How High Are the Standards?
Raise standards. High standards. Deciding whether Core standards are higher or lower than the old standards, or the newer standards.
And nobody has any idea what any of it means.
I mean, I'm not an idiot. I understand what it means to say that I hold my students to a high standard, or that my classroom is based on having high standards, or that I hold the donuts I eat to a high standard. As a general principle, we all know what high standards are.
But as a matter of policy, "high standards" is really meaningless. In fact, it's worse than meaningless because it's a metaphor that obscures an important truth.
"High standards" suggests a two-dimensional model of education. It suggests a model in which all students are trying to climb exactly the same ladder in exactly the same direction. It's a single one-directional arrow, with all students progressing steadily, dutifully along the single path toward the single point.
It's a model that doesn't correspond to anything in human experience or behavior. Instead of the blind men and the elephant, we can tell the modern fable of thousand blind administrators and the feds.
The blind administrators were called before the Department of Education. Looking down at them from his throne made of 95% excellent mahogany, the Secretary said, "Have you all led your schools to higher standards?"
"Yes," they all roared in reply. "We are all running schools where high standards rule."
"Excellent," said the Secretary. "You must each tell me, one at a time, and in greater detail, if your school has set high standards." And so the thousand blind administrators lined up to answer his question.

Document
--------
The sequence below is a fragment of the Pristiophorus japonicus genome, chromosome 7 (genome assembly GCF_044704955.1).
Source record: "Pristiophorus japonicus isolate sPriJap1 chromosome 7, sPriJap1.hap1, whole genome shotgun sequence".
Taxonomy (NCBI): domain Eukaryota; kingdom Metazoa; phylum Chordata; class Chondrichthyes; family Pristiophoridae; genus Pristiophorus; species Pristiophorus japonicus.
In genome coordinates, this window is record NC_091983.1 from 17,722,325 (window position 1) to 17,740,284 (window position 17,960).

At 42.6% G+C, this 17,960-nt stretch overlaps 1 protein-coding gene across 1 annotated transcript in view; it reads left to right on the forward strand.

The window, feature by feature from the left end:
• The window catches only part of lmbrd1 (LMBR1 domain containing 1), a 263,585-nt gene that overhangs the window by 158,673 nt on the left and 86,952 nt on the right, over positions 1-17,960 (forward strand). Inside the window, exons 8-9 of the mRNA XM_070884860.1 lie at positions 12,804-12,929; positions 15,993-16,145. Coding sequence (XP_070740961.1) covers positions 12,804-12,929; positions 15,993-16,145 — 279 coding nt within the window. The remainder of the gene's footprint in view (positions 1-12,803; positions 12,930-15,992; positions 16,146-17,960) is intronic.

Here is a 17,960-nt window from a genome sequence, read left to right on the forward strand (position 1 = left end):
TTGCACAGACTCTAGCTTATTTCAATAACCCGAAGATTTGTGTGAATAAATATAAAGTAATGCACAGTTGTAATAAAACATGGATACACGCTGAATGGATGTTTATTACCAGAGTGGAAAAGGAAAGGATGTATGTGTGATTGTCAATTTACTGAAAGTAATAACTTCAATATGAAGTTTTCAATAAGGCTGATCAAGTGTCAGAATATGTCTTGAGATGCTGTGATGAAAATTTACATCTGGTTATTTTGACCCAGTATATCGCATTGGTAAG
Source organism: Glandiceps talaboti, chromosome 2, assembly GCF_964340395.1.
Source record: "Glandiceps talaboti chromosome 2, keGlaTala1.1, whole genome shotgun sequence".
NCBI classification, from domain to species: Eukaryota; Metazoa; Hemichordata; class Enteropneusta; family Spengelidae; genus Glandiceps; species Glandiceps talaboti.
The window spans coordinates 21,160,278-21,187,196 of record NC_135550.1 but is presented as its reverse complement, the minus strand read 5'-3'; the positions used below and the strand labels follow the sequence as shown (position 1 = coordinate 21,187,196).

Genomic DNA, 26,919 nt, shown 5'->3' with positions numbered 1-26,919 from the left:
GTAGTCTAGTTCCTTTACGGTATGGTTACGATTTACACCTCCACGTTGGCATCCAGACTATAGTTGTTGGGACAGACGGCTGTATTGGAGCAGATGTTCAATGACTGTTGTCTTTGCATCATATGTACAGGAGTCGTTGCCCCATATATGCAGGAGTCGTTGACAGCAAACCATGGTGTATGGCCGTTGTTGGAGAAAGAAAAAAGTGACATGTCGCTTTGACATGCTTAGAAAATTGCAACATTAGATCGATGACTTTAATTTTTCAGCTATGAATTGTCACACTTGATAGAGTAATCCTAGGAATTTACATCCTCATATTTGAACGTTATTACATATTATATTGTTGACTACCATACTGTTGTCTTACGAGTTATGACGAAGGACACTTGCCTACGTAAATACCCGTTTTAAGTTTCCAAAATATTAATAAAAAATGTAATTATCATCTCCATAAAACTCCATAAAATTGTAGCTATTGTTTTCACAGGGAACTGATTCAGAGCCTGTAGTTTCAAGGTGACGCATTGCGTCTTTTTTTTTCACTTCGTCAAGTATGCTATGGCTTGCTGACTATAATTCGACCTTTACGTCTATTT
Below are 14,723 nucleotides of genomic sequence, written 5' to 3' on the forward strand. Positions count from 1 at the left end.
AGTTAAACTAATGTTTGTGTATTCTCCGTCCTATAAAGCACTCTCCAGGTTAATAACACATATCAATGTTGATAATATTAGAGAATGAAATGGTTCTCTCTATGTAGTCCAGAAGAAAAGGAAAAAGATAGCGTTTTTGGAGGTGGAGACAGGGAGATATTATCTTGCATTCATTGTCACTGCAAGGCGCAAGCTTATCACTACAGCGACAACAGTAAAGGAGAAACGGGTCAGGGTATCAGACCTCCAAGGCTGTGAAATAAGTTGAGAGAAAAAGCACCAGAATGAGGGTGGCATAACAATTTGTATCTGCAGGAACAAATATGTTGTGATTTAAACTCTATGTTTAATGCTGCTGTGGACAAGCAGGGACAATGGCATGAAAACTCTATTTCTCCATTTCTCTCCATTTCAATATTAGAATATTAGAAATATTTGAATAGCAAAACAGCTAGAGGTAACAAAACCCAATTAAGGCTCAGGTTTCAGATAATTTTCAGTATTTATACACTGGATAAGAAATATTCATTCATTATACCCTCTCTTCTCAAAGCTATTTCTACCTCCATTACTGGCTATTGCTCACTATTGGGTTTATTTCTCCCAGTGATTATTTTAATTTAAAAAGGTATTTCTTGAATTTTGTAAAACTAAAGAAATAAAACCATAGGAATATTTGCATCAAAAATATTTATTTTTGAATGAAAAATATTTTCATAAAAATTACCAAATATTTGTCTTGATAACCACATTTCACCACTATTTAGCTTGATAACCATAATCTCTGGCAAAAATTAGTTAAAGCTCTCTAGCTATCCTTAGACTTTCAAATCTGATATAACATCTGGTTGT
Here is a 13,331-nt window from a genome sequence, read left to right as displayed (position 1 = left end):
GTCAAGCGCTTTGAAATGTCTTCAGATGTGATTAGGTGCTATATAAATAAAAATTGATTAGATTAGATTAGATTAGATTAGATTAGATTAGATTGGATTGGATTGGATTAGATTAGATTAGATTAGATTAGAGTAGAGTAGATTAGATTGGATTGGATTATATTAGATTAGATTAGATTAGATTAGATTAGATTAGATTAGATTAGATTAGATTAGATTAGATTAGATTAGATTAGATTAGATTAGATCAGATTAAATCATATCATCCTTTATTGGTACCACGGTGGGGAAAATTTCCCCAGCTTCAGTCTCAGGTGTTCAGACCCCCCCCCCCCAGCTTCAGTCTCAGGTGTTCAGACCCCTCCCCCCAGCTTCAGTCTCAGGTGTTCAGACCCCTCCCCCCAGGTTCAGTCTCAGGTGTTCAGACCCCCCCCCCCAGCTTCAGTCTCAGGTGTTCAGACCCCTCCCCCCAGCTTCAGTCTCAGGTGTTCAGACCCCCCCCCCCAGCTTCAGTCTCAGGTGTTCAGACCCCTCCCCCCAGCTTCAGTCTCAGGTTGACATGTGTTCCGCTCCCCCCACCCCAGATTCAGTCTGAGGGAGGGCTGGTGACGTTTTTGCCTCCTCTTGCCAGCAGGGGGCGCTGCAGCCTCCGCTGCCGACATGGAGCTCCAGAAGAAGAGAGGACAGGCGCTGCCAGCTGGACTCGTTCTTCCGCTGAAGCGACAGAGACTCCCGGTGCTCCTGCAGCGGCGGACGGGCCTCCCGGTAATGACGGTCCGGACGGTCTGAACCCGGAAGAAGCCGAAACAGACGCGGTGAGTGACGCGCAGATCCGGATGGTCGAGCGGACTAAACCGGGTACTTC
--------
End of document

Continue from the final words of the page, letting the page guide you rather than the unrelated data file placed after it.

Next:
"Yes," said the first blind administrator. "We require our students to get the very highest scores on a standardized English test."
"Yes," said the second blind administrator. "Our students must get the very highest scores on a standardized math test."
"Yes," said the third blind administrator. "We insist that every one of our students leave our school with a positive, happy attitude about themselves."
"Yes," said the fourth blind administrator. "Every single one of our students must be physically fit."
"Yes," said the fifth blind administrator. "We demand that every student achieve competence on a musical instrument."
"Yes," said the sixth blind administrators. ""Every one of our students must graduate with the tools to be an excellent scientist."
Okay, it's a very long fable, because each one of the thousand administrators had set their school to a higher standard, and not one of them was like the other. Because when you try to fill the grand hollow platitude of "we must have high standards" with anything specific, you quickly realize that all the blather in the world can't fill that gaping cavern in a useful way.
Should we have high expectations for each of our students, demanding and encouraging that they become the best they can be? Absolutely — that is fundamental to good classroom practice. But using "high standards" as a policy is useless, a thick slice of baloney that may make bureaucrats and politicians feel as if they're really Doing Something. You can't further a conversation with words that don't actually mean anything.
Originally posted at Curmudgucation.
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